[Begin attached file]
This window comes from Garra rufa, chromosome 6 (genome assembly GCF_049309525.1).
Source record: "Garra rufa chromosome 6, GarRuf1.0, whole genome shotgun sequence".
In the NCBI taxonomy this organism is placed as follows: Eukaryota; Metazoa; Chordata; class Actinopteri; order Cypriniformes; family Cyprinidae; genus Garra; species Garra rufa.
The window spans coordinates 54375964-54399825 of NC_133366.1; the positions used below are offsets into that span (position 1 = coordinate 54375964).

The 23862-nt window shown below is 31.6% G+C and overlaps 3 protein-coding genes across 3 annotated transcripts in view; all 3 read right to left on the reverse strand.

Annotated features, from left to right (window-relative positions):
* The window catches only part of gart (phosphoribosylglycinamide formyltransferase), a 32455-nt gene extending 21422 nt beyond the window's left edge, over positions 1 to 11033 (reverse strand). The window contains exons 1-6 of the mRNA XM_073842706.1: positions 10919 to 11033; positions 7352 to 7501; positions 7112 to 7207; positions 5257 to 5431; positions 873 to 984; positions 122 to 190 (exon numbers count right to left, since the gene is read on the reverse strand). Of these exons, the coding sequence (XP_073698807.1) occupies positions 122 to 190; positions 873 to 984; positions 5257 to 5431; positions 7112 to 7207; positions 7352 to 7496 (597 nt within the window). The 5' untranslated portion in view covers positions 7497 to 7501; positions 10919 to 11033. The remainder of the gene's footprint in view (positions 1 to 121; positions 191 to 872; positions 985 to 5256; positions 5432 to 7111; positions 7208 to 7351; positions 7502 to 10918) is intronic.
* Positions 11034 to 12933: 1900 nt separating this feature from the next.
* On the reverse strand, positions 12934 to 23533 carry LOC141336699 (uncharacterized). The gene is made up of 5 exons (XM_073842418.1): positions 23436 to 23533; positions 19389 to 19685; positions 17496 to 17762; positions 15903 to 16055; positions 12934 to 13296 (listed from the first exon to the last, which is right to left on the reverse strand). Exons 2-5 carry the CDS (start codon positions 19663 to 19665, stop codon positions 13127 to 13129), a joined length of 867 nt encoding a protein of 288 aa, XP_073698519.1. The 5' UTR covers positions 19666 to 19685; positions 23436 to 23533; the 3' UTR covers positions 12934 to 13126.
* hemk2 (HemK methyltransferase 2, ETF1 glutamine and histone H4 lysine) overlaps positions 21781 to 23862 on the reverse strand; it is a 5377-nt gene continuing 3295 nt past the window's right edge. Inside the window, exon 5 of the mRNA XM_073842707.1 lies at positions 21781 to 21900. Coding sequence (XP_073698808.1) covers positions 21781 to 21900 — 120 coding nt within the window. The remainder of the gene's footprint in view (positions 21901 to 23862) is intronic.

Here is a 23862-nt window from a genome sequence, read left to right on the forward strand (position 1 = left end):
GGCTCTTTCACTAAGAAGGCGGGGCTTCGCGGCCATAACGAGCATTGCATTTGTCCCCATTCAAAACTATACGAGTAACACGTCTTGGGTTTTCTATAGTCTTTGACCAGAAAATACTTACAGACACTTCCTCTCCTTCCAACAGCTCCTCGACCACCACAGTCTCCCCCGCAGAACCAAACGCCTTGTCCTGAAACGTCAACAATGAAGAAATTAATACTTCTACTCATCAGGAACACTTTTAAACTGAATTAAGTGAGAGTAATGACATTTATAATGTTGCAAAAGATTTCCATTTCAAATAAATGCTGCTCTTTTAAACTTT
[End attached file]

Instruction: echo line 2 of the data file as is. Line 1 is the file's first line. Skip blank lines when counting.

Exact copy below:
Source record: "Garra rufa chromosome 6, GarRuf1.0, whole genome shotgun sequence".